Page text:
VMware builds narrow one-way road to move its crown jewels towards cloudy subscriptions
...but only on clouds it controls. Multi-cloud licensing is still all sorts of fun
VMware has taken another step towards turning its crown jewels into a subscription service, but the path it has chosen to walk is narrow.
The company has created a new product called "VMware Cloud" that bundles Cloud Foundation – VMware’s bundle of vSphere, VSAN, NSX, and the Tanzu container-wrangling suite. Doing so is very much on-strategy after VMware built Tanzu into vSphere 7. VMware Cloud matters because Cloud Foundation requires certain deployment patterns to ensure that Cloud Foundation implementations are compatible for hybrid cloud deployments.
There's also a new product called “VMware Cloud Universal”, however the expectation set by the name is a little misleading because it doesn’t really accord with VMware’s usual vision of running anything, anywhere.
The core of the Universal service is licence portability for VMware Cloud between on-premises rigs and either VMware Cloud on AWS or VMware Cloud on Dell EMC.
Today, users need discrete pools of licences for each environment in which they run VMware, an arrangement that in practice can lead to overprovisioning and shelfware as users buy all the licences they think they’ll need both on-prem and in the cloud, then hope they use the entitlements they’ve paid for.
The new Universal service means Cloud Foundation users can move licences from on-prem use to the two abovementioned clouds.
The new offer does not, however, apply to other hyperscale clouds that offer VMware, nor to the thousands of clouds run by service provider members of the VMware Cloud Provider Program.
The Register understands that’s because VMware operates and manages VMware Cloud on AWS and VMware Cloud on Dell EMC, making the new licence portability offer an internal accounting issue. VMware also understands how to map on-prem per-core licensing to the different servers used in the clouds it manages. The Register understands that making the same portability possible across the more diverse server fleets and instance types in other clouds would have been considerably more technically and financially complex and required talks with those clouds.
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There’s also a new Cloud Console to manage the VMware stack, wherever it is deployed. And Virtzilla has created a new service called “VMware Success 360” to help customers make the most of the Universal offering, the console, and whatever else it takes to help customers migrate apps to the cloud.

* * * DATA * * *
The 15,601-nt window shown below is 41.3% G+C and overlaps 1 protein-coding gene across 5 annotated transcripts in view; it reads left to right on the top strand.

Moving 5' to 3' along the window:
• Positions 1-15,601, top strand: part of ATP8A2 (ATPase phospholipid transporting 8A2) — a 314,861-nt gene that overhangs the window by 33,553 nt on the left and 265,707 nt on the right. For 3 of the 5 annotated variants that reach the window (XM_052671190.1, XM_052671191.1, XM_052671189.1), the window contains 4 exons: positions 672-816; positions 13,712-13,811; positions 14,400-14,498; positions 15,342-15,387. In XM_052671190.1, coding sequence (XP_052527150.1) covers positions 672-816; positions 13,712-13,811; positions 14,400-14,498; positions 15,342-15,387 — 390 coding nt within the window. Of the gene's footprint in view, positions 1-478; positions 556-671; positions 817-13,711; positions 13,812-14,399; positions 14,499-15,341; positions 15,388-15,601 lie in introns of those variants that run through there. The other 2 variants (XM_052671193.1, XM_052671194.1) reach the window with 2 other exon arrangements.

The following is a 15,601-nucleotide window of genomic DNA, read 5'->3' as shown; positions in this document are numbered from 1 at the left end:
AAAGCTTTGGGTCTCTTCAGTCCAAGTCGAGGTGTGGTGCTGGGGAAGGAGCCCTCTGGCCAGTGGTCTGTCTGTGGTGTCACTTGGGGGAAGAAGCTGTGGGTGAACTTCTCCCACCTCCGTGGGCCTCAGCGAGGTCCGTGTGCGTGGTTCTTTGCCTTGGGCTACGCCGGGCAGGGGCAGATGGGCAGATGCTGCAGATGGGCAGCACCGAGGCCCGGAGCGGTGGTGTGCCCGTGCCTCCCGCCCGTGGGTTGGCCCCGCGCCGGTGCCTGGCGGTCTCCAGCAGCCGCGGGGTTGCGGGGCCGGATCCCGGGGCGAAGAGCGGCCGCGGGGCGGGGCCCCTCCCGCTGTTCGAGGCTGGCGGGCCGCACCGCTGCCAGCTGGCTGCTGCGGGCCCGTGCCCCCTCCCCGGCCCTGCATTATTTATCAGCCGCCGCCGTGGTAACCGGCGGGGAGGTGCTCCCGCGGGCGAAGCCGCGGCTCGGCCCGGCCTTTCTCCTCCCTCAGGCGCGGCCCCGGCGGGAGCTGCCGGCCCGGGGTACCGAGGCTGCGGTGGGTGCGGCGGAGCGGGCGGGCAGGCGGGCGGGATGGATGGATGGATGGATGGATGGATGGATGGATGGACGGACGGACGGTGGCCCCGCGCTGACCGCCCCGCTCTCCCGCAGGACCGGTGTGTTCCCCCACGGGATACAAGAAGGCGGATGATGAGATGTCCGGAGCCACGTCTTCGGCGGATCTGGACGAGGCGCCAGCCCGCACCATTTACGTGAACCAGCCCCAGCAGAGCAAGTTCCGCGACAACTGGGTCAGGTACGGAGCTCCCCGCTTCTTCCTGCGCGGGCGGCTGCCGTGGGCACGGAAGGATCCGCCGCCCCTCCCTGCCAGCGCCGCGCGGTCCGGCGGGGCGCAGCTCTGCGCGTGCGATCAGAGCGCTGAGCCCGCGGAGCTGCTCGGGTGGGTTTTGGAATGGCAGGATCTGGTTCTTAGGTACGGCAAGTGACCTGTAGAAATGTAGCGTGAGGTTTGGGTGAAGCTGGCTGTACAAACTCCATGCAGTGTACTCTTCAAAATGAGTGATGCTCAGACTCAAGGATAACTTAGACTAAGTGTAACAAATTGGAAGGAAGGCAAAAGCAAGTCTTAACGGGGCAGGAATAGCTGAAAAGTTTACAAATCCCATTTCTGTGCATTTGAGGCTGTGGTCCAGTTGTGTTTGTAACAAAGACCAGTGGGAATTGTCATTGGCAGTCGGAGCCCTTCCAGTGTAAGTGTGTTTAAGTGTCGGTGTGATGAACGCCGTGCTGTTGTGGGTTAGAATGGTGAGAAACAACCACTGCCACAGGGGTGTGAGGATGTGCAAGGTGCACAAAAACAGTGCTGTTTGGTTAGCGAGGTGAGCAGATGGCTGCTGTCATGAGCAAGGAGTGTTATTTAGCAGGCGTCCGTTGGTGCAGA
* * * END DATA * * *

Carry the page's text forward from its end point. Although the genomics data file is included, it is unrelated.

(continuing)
Another new service, “App Navigator”, sounds a lot like it’s Pivotal Labs consulting re-born as it promises assessment of an organisation’s application estate, followed by recommendations on how to improve them with cloudy moves, re-factoring, or a trip behind the shed with a loaded weapon.
It appears that VMware’s partners would get some action, too: the company last week referenced new “Customer Lifecycle Incentives” for partners that walk Virtzilla users through the process of modernising apps and/or infrastructure.
An urgent task for users of vRealize Operations is consideration of a newly disclosed pair of bugs that at the time of writing VMware’s advisory said were collectively critical, even though they are rated 7.2 and 8.6 on the ten-point CVSS scale and therefore usually considered “Important.”
CVE-2021-21975 involves a server-side request forgery in the vRealize Operations Manager API. The problem allows a malicious actor with access to the API to steal admin credentials.
CVE-2021-21983 applies to the same API and means “an authenticated malicious actor with network access to the vRealize Operations Manager API can write files to arbitrary locations on the underlying photon operating system.”
Egor Dimitrenko of Positive Technologies found both bugs.
The problems exist in vRealize Operations Manager back to version 7.5.0, and as it’s a part of Cloud Foundation that needs fixing too. Patches have been created and are detailed on VMware’s advisory page. ®